The Pasha and the Gypsy — Part V

Originally posted by Gordon206 on 07/10/07

From the narrow, shaded street, Zsa Zsa stepped over a high sill onto cobblestones drenched in sunlight.  A large olive tree rose from the center of a courtyard; blue-white Angora cats lounged in the sun.  Zsa Zsa made her way past them to a covered staircase.  At the top of the wooden steps a door was ajar, and inside a man, his back turned, was sitting in an armchair.

“I knew you would come,” said a deep voice.

Of course, it was Atatürk.  This we knew; and, without daring to form the thought, this Zsa Zsa had also guessed, hoped, dreamed.  The little girl, longing to be swept off her feet, had found the ultimate Older Man.

But what happened next? Did Zsa Zsa find Tea and Sympathy, as she tells us in her 1960 memoir?  Or did she, as she reveals in 1990, discover a Tidal Bore of  Passion, an end to her virginity at the hands of a lover and demi-god?  Place your bets here.  This writer’s money goes on Passion.  The 1990 Zsa Zsa says:

Just as I was about to speak, Atatürk clapped his hands and, as he had orchestrated it, the dancing girls appeared, their multicolored veils floating suggestively in the coolness of the room.  As they danced their slow, sensuous dance, wordlessly Atatürk motioned that I sit on the red velvet and copper-colored cushions next to him.  Mesmerized, I complied.  He offered me his pipe-and, unquestioningly, I took it.  Then he passed me a gold-and-emerald-encrusted cup filled with raki?I sipped from the cup.

The delicious hilarity of this scene, complete with dancing girls (!) who made no appearance whatever in the 1960 account, does little for Zsa Zsa’s reputation as an truth-teller, but it also does nothing to demolish two undeniable facts: 1) Zsa Zsa was ripe and beautiful; and 2) when it came to women, Kemal Atatürk did not waste time.

“It was inevitable,” says Zsa Zsa.

In this I have to agree with her.  Something happened, surely.  Zsa Zsa’s first account, though quite credible in its account of their conversation, beggars belief when it suggests that she left after an hour of chit-chat and then continued meeting Atatürk for tea and conversation over the next six months.  But what else could she have written in 1960? Zsa Zsa’s public image was wicked enough by then. The moral temper of the times probably convinced her to keep some things to herself.  And there is another consideration: Burhan Belge, who was still alive at the time of publication (he died in 1967).  Throughout the account of her first marriage, Zsa Zsa makes clear her respect for Burhan despite their utterly incompatible personalities.  “Poor Burhan,” she says when recounting her childish behavior.  She knew the trials she had already put him through-their sexless marriage, her less-than-mature demeanor at social functions, her tendency to say whatever popped into her mind-and it is to her credit that she did not further humiliate him by “telling all” while he was alive.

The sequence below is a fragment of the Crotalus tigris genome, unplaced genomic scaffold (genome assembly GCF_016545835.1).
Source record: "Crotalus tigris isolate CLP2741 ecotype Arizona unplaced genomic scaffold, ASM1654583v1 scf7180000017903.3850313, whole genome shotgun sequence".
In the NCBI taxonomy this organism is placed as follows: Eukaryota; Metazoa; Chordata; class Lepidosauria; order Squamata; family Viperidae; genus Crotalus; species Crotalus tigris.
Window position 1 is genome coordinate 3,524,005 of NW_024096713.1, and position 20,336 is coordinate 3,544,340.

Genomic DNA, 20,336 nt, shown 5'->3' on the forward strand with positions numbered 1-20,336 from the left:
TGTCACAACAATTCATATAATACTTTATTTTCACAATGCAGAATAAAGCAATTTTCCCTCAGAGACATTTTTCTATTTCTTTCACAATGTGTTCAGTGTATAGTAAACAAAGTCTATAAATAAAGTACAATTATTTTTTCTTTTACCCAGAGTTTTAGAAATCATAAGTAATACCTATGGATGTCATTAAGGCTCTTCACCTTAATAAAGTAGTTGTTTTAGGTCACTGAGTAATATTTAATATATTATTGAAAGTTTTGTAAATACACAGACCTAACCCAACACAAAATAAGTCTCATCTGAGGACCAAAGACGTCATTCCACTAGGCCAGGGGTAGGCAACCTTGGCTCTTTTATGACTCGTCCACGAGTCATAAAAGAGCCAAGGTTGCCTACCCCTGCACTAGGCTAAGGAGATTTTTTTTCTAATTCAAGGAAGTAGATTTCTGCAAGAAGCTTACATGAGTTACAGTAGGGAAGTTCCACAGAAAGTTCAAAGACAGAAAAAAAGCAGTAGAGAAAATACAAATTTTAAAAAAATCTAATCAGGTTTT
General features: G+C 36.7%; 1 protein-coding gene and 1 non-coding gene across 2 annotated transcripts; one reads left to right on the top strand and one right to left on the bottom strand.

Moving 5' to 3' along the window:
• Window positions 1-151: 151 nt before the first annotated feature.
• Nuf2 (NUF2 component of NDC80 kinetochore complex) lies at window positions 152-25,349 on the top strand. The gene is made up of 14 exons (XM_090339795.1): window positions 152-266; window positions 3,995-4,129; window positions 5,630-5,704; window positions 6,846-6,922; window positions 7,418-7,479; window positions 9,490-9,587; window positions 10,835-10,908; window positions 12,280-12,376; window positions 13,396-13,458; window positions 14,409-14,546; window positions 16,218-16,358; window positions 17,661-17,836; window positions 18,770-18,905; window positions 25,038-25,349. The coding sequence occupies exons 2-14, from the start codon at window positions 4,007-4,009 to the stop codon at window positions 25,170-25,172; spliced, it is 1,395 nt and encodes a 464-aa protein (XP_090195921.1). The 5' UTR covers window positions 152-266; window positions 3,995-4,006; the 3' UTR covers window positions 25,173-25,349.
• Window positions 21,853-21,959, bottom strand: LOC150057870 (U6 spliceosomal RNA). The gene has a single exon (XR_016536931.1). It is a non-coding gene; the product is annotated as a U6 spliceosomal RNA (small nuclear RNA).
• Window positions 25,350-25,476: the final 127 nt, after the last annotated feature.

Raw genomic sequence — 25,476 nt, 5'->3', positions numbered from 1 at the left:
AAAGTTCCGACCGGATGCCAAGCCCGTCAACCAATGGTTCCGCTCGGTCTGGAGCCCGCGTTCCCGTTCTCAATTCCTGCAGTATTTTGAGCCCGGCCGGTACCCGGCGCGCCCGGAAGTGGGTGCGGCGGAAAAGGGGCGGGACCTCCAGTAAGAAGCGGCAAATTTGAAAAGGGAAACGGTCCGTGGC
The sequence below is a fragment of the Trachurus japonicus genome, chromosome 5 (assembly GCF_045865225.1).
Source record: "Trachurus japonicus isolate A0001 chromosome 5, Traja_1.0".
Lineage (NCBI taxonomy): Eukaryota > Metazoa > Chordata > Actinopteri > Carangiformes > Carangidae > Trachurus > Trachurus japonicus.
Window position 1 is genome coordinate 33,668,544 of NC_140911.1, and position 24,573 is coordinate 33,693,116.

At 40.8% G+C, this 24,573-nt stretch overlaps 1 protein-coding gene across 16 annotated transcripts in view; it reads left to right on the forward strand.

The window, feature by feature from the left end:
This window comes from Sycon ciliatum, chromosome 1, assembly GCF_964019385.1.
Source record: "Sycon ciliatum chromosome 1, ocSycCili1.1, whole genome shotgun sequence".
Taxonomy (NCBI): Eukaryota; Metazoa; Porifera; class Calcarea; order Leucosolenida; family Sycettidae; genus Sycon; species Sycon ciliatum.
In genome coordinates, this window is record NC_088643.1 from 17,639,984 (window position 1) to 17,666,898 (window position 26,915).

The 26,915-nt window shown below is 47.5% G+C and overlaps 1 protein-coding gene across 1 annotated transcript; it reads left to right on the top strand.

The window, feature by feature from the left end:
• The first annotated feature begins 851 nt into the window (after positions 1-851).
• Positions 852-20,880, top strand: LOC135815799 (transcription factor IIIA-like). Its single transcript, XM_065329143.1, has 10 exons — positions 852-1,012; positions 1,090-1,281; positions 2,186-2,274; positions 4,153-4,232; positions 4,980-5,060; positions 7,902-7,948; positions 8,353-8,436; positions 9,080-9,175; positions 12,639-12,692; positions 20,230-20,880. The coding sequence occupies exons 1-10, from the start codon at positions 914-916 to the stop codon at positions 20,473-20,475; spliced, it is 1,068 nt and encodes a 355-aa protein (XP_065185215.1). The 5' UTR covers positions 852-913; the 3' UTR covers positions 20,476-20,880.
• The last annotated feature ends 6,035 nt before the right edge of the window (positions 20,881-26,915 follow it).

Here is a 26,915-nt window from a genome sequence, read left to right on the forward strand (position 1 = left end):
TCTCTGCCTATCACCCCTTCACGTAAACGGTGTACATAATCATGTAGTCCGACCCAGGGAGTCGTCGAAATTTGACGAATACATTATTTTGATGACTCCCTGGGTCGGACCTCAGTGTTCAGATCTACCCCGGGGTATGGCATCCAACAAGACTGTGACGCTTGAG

Zsa Zsa left Atatürk after an hour.  She had to get home before 5:30, when Burhan returned from the office.  Night was fast approaching, she says, and she hurried home in the “half dusk.”  This memory seems genuine, and it is consistent with a scenario that begins their acquaintance late in 1935.  Since Ankara lies at 40 degrees north latitude, parallel with Philadelphia, this makes it likely that their meeting took place well after the autumnal equinox-between November, perhaps, and February.

Burhan was already home when she arrived.  When he asked where she had been, she told him (1960) she had been with Kemal Atatürk. But Burhan, she says, did not believe her. Zsa Zsa says (1990):

After that, we met regularly every Wednesday afternoon, once I had finished at the Riding Academy.  We spent hours together in Atatürk’s secret hideaway, locked in each other’s arms, while he dazzled me with his sexual prowess and seduced me with his perversion.  Atatürk was very wicked.  He knew exactly how to please a young girl.  On looking back, I think he probably knew how to please every woman, because he was a professional lover, a god, and a king.

He “seduced me with his perversion.” Well. Goodness gracious, as Donald Rumsfeld might say. The mind boggles-and after having boggled for a while, it turns and retreats in disarray.  But while Zsa Zsa was being blown away by the wickedness, perversion, and sexual technique of a professional lover, god, and king, Atatürk, she says, was alert and inquisitive.

He would question me ceaselessly?about the true allegiance of the ambitious men who visited Burhan, their leader, to talk politics with him.  As Atatürk must have known, these men talked quite freely in front of me, revealing their plans and their feelings about the man they called “The Savior of Turkey.”  And many of them hated him.